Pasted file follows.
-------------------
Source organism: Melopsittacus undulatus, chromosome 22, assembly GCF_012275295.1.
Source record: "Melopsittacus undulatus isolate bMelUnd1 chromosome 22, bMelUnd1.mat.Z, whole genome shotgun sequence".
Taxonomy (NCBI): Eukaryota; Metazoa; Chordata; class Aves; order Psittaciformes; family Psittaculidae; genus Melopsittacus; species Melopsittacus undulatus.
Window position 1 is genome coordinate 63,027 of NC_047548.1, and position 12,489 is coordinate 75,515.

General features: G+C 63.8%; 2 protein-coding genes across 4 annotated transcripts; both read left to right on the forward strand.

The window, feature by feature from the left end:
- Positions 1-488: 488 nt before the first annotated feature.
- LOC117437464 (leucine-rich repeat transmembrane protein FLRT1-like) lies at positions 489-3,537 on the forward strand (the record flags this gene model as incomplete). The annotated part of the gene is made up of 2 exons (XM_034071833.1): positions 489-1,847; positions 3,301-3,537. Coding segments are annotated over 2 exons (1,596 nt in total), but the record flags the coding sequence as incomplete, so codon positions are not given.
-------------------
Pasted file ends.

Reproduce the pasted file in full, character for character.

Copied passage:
Source organism: Melopsittacus undulatus, chromosome 22, assembly GCF_012275295.1.
Source record: "Melopsittacus undulatus isolate bMelUnd1 chromosome 22, bMelUnd1.mat.Z, whole genome shotgun sequence".
Taxonomy (NCBI): Eukaryota; Metazoa; Chordata; class Aves; order Psittaciformes; family Psittaculidae; genus Melopsittacus; species Melopsittacus undulatus.
Window position 1 is genome coordinate 63,027 of NC_047548.1, and position 12,489 is coordinate 75,515.

General features: G+C 63.8%; 2 protein-coding genes across 4 annotated transcripts; both read left to right on the forward strand.

The window, feature by feature from the left end:
- Positions 1-488: 488 nt before the first annotated feature.
- LOC117437464 (leucine-rich repeat transmembrane protein FLRT1-like) lies at positions 489-3,537 on the forward strand (the record flags this gene model as incomplete). The annotated part of the gene is made up of 2 exons (XM_034071833.1): positions 489-1,847; positions 3,301-3,537. Coding segments are annotated over 2 exons (1,596 nt in total), but the record flags the coding sequence as incomplete, so codon positions are not given.